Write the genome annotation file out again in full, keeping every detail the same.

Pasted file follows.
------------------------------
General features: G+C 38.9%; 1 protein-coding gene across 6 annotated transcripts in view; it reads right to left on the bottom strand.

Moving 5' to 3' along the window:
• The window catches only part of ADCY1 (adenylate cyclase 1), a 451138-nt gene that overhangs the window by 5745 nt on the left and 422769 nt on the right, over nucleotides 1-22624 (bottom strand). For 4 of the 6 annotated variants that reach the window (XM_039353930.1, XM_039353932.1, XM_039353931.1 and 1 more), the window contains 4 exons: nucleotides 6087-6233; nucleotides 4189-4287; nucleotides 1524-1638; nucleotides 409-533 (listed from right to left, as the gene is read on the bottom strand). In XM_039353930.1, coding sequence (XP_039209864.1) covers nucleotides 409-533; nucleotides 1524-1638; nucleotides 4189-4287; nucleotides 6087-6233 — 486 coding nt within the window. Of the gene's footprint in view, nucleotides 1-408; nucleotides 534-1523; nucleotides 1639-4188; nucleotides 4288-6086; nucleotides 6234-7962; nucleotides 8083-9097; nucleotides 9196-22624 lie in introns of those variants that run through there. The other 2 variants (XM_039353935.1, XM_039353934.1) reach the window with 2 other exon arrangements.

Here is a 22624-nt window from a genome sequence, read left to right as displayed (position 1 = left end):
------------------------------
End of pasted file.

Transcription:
General features: G+C 38.9%; 1 protein-coding gene across 6 annotated transcripts in view; it reads right to left on the bottom strand.

Moving 5' to 3' along the window:
• The window catches only part of ADCY1 (adenylate cyclase 1), a 451138-nt gene that overhangs the window by 5745 nt on the left and 422769 nt on the right, over nucleotides 1-22624 (bottom strand). For 4 of the 6 annotated variants that reach the window (XM_039353930.1, XM_039353932.1, XM_039353931.1 and 1 more), the window contains 4 exons: nucleotides 6087-6233; nucleotides 4189-4287; nucleotides 1524-1638; nucleotides 409-533 (listed from right to left, as the gene is read on the bottom strand). In XM_039353930.1, coding sequence (XP_039209864.1) covers nucleotides 409-533; nucleotides 1524-1638; nucleotides 4189-4287; nucleotides 6087-6233 — 486 coding nt within the window. Of the gene's footprint in view, nucleotides 1-408; nucleotides 534-1523; nucleotides 1639-4188; nucleotides 4288-6086; nucleotides 6234-7962; nucleotides 8083-9097; nucleotides 9196-22624 lie in introns of those variants that run through there. The other 2 variants (XM_039353935.1, XM_039353934.1) reach the window with 2 other exon arrangements.

Here is a 22624-nt window from a genome sequence, read left to right as displayed (position 1 = left end):